In regard more to your second question the way I handle game state updates are more simple. Essentially if something would trigger something to happen on a players screen or in the buffer area I immediatly send in real time what has changed. I never send full game state changes unless the whole area changes

Finally in regard to your third question depending on whether you are going to be using a TCP or UDP based protocol makes all the difference. In my game I made the decision to use TCP over UDP because you do not need to worry about losing packets. They are automaticlly resent if they are lost. Only thing that needs to be handeled is if a Player has disconnected or their receive buffer is full. To read more about these protocols do a search on Connection-Oriented Protocols (TCP) and Connectionless Protocols (UDP). Also see Sockets

Chris The Avatar

Share this post


Link to post
Share on other sites
robison    122
I'm planning on writing a multi-player actin game, so responsive gameplay is important. How noticable is being a few frames behind for real-time events?

I've also made the decision to use UDP partially because of the speed benefits it grants over TCP as well as for personal edification. I've written a lot of apps using TCP (multi-threading webserver, chat server, etc) and I'd like to try a larger project using UDP.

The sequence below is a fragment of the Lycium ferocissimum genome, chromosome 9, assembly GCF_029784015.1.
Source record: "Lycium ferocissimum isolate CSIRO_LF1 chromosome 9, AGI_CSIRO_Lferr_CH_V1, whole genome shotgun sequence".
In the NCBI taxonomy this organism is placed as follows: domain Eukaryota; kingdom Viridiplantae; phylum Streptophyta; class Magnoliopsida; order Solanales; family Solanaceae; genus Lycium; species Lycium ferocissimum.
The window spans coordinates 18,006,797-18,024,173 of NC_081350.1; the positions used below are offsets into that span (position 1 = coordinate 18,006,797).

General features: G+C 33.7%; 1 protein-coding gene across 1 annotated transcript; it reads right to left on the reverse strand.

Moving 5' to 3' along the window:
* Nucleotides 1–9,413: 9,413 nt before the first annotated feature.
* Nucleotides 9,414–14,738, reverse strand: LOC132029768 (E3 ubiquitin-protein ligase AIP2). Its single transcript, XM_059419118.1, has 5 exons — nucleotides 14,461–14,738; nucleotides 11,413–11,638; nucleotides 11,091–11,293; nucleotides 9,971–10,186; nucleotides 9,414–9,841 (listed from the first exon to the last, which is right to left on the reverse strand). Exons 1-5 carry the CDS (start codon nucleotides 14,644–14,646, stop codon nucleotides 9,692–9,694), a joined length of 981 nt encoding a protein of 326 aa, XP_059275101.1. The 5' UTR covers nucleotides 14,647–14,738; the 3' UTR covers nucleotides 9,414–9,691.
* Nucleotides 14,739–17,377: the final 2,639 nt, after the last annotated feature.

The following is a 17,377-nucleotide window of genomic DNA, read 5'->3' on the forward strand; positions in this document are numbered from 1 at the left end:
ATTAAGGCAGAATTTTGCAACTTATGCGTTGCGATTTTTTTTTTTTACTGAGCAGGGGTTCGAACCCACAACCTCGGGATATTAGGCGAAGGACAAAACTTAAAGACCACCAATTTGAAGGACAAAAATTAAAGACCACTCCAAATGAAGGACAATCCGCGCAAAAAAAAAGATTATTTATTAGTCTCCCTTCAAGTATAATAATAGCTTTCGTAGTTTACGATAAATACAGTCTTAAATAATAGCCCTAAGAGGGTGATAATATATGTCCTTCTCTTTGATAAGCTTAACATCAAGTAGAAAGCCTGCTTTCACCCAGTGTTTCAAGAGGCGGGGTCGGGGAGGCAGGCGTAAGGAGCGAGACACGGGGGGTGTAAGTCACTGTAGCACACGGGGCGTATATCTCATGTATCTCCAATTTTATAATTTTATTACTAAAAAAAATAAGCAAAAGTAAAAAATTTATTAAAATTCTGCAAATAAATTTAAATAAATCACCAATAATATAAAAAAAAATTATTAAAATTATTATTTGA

Share this post


Link to post
Share on other sites
ChrisTheAvatar    134
TCP is slower overall but there are ways to increase speed and keep the advantage of reliability such as disabling the nagle algorithm used by standard sockets which delays data sending.

But if you decide to stay with UDP you must realize your only real way of packet error detections are a message counter and response time out. Additionally UDP holds no session this brings up several issues such as sender identification and security. These can be dealt with but you are programming much more detailed components and TCP handles those two issues better than UDP.

Ultimately its your decision what to use I am just giving you my input from experience.

Chris The Avatar

Share this post


Link to post
Share on other sites
ChrisTheAvatar    134
Also in response to your first part of the last message (how noticable is being a few frames behind?)

The truth is it does not even take a frame to update data in memory that the display thread will use to draw. Drawing to the screen takes much longer than just freeing memory and adjusting pointers.

Even during heavy changes to the screen the FPS drop will be minimal say 3 - 10

Share this post


Link to post
Share on other sites
robison    122
Thanks for the advice, I think I've got a more clear picture of what I'm going to implement now, though I'm still waffling about which transport protocol to use...I hadn't thought about disabling the nagle algorithm to get more performance out of TCP.

Share this post


Link to post
Share on other sites

Create an account or sign in to comment

You need to be a member in order to leave a comment

Create an account

Sign up for a new account in our community. It's easy!

Register a new account

Sign in

Already have an account? Sign in here.

Sign In Now

Sign in to follow this